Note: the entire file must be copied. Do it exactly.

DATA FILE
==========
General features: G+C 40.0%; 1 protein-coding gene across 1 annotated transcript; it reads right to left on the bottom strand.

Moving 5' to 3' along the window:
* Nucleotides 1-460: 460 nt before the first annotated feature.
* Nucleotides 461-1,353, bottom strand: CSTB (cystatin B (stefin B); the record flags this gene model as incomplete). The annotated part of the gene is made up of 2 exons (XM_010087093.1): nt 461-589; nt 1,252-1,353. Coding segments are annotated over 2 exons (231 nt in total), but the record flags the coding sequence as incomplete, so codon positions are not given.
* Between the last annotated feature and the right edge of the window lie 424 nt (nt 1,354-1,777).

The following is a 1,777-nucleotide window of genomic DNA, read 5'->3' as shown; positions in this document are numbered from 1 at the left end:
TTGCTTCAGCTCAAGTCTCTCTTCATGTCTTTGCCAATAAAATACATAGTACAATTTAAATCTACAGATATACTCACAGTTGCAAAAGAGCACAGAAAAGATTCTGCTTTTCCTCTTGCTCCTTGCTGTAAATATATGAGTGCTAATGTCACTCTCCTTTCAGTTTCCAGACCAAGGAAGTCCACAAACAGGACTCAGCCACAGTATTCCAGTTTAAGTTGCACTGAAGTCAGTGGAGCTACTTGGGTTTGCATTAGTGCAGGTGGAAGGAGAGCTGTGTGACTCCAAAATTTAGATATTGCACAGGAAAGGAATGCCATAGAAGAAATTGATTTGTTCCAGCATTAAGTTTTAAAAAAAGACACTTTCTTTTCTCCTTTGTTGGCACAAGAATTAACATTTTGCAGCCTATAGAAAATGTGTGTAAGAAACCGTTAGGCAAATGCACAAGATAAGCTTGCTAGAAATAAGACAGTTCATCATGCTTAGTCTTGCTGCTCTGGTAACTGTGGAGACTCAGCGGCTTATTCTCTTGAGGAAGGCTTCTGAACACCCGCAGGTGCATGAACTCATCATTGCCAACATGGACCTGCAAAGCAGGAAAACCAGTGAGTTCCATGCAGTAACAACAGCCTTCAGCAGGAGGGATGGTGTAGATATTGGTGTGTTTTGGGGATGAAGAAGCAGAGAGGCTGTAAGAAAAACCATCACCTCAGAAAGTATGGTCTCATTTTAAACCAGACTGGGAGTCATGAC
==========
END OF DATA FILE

General features: G+C 40.0%; 1 protein-coding gene across 1 annotated transcript; it reads right to left on the bottom strand.

Moving 5' to 3' along the window:
* Nucleotides 1-460: 460 nt before the first annotated feature.
* Nucleotides 461-1,353, bottom strand: CSTB (cystatin B (stefin B); the record flags this gene model as incomplete). The annotated part of the gene is made up of 2 exons (XM_010087093.1): nt 461-589; nt 1,252-1,353. Coding segments are annotated over 2 exons (231 nt in total), but the record flags the coding sequence as incomplete, so codon positions are not given.
* Between the last annotated feature and the right edge of the window lie 424 nt (nt 1,354-1,777).

The following is a 1,777-nucleotide window of genomic DNA, read 5'->3' as shown; positions in this document are numbered from 1 at the left end:
TTGCTTCAGCTCAAGTCTCTCTTCATGTCTTTGCCAATAAAATACATAGTACAATTTAAATCTACAGATATACTCACAGTTGCAAAAGAGCACAGAAAAGATTCTGCTTTTCCTCTTGCTCCTTGCTGTAAATATATGAGTGCTAATGTCACTCTCCTTTCAGTTTCCAGACCAAGGAAGTCCACAAACAGGACTCAGCCACAGTATTCCAGTTTAAGTTGCACTGAAGTCAGTGGAGCTACTTGGGTTTGCATTAGTGCAGGTGGAAGGAGAGCTGTGTGACTCCAAAATTTAGATATTGCACAGGAAAGGAATGCCATAGAAGAAATTGATTTGTTCCAGCATTAAGTTTTAAAAAAAGACACTTTCTTTTCTCCTTTGTTGGCACAAGAATTAACATTTTGCAGCCTATAGAAAATGTGTGTAAGAAACCGTTAGGCAAATGCACAAGATAAGCTTGCTAGAAATAAGACAGTTCATCATGCTTAGTCTTGCTGCTCTGGTAACTGTGGAGACTCAGCGGCTTATTCTCTTGAGGAAGGCTTCTGAACACCCGCAGGTGCATGAACTCATCATTGCCAACATGGACCTGCAAAGCAGGAAAACCAGTGAGTTCCATGCAGTAACAACAGCCTTCAGCAGGAGGGATGGTGTAGATATTGGTGTGTTTTGGGGATGAAGAAGCAGAGAGGCTGTAAGAAAAACCATCACCTCAGAAAGTATGGTCTCATTTTAAACCAGACTGGGAGTCATGAC